Our Engage 2025 strategic plan emphasizes two strong commitments for the environment and digital equality. Our CSR policy includes these commitments but also covers fundamentals that underline our economic and social responsibility as well as respect for the principles that guide our way of working. This whole set of commitments is the foundation of our company’s purpose.
As an operator, we have a responsibility to support the social, societal and environmental transitions generated by our business activities. We are doing everything we can to enable individuals, communities and whole regions to benefit from the digital world we are helping to shape, while respecting ethics, human rights and the environment.
We couldn’t deploy our technology without the efforts of our teams and partners in our operating countries. Our CSR policy is built around ethics, anti-corruption and compliance, duty of care, close collaboration with stakeholders and providing support throughout the value chain (from supplier to customer).
Our dedicated management and investor governance bodies ensure compliance with our business strategy and approach and enable us to report on the results achieved.
Non-financial performance, central to our CSR approach
In addition to strict regulation, Orange is committed to conducting healthy and honest business. Our ethics, corruption and compliance policies, combined with responsible and transparent governance, are the foundation for everything we do: from our international growth to the launch of financial services or data protection. Respecting human rights is also a key issue across the business, particularly in our relationships with employees, suppliers and subcontractors. Every year since 2017, Orange has signed a Modern Slavery Act statement, which aims to eliminate all forms of trafficking or forced labour.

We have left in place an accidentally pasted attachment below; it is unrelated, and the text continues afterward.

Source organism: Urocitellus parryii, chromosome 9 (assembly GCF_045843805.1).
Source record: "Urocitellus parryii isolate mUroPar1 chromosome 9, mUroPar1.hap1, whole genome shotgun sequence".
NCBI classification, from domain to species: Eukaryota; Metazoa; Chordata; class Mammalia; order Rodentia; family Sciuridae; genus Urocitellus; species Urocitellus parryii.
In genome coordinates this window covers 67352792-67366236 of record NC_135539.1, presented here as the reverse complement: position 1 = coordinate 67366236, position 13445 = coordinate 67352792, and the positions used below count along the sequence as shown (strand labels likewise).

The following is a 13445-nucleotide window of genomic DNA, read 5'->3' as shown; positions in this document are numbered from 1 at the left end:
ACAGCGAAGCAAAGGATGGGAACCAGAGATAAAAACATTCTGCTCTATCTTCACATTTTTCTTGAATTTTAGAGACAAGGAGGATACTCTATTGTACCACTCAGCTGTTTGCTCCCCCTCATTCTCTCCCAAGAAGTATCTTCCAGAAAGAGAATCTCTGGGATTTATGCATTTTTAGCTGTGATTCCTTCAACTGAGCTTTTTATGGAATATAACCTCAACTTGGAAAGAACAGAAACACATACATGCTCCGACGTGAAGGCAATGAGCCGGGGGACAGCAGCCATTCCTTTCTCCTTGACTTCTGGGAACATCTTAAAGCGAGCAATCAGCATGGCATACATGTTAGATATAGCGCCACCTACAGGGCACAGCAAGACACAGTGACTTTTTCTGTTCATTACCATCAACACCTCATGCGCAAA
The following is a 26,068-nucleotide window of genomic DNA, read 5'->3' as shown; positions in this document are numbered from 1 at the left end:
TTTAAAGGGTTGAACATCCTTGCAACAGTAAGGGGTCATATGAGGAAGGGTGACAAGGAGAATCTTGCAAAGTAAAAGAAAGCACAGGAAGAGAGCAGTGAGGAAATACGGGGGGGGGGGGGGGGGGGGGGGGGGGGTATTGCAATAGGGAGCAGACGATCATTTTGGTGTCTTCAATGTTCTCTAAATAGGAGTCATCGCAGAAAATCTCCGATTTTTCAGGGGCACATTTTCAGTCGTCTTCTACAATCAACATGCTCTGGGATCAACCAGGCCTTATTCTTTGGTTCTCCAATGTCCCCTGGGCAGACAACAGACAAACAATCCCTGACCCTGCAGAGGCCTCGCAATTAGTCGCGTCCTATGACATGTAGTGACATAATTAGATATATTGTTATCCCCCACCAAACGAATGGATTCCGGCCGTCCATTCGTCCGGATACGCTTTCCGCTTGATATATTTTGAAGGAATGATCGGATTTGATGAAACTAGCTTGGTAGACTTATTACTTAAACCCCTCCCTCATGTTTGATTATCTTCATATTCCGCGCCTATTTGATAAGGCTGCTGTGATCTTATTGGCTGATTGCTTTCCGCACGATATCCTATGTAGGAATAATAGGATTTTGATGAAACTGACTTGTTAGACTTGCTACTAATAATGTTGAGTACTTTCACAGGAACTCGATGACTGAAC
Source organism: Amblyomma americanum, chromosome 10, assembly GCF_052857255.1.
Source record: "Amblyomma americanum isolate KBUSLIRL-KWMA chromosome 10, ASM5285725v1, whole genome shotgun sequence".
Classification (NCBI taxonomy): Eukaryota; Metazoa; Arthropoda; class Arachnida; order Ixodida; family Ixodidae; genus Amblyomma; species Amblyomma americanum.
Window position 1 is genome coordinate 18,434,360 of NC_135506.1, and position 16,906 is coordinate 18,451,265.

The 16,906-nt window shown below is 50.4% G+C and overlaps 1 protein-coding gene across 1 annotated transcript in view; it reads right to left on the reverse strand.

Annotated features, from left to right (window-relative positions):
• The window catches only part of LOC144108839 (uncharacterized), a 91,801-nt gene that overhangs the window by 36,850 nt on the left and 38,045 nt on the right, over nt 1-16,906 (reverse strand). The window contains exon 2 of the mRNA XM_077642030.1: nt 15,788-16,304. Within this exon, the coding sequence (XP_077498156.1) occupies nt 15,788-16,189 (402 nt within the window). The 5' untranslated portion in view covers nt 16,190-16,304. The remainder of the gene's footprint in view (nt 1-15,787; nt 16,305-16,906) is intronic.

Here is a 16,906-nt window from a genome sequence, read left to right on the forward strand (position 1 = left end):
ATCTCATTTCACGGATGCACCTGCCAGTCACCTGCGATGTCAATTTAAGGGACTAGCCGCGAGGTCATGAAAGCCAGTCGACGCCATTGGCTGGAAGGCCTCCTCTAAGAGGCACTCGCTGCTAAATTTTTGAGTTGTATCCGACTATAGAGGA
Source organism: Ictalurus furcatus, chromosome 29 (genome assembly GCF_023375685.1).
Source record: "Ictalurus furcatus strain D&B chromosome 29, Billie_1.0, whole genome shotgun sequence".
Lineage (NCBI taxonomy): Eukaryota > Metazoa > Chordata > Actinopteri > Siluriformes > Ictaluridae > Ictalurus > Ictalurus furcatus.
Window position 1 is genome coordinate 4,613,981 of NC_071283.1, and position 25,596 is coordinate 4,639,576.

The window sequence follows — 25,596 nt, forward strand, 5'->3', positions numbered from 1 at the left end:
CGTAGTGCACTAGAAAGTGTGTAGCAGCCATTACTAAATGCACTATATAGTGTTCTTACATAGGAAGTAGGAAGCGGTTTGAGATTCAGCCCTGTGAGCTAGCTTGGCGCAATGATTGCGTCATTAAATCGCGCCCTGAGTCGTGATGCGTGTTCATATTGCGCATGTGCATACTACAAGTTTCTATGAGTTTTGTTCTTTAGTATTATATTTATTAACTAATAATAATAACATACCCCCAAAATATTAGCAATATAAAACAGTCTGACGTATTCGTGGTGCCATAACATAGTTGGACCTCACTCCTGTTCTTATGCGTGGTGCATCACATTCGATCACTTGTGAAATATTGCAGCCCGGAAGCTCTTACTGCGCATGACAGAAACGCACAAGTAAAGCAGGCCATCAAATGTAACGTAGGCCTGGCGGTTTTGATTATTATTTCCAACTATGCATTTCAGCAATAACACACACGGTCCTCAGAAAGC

Our principles are set out in the Group’s Code of Ethics, which is supplemented by the Anti-Corruption Policy, personal data protection charter and other policies (Supplier Code of Conduct, Compliance with international economic sanctions etc).
The Group Ethics Committee stays on top of the principles set out in the Code and how they are applied and practised within the company’s operations.
The 2017 Corporate Duty of Vigilance Law
The French Corporate Duty of Vigilance Law obliges companies with more than 5,000 employees to have an affirmative duty of care plan to prevent human rights violations or environmental abuse, both within the company itself as well as its subsidiaries, subcontractors and suppliers. We report annually on the measures implemented as well as the progress made.
Stakeholder dialogue and community
Our CSR policy is based on structured and active listening and stakeholder dialogue to make sure our activities align with their expectations. In addition to this ongoing consultation process, we also run a platform via the Digital Society Forum for reflection and discussion on the impacts of digital technology and partnerships we are forging with think tanks. This enables us to identify any social or societal issues as they develop so we can help address them.
Responsible purchasing within our value chains
We’re extending our CSR principles to our entire industrial and commercial ecosystem, particularly in terms of responsible purchasing. We’re a founding member of the Joint Audit Cooperation, a consortium of 16 global telecoms operators who collaborate to ensure our suppliers respect human rights and environmental standards.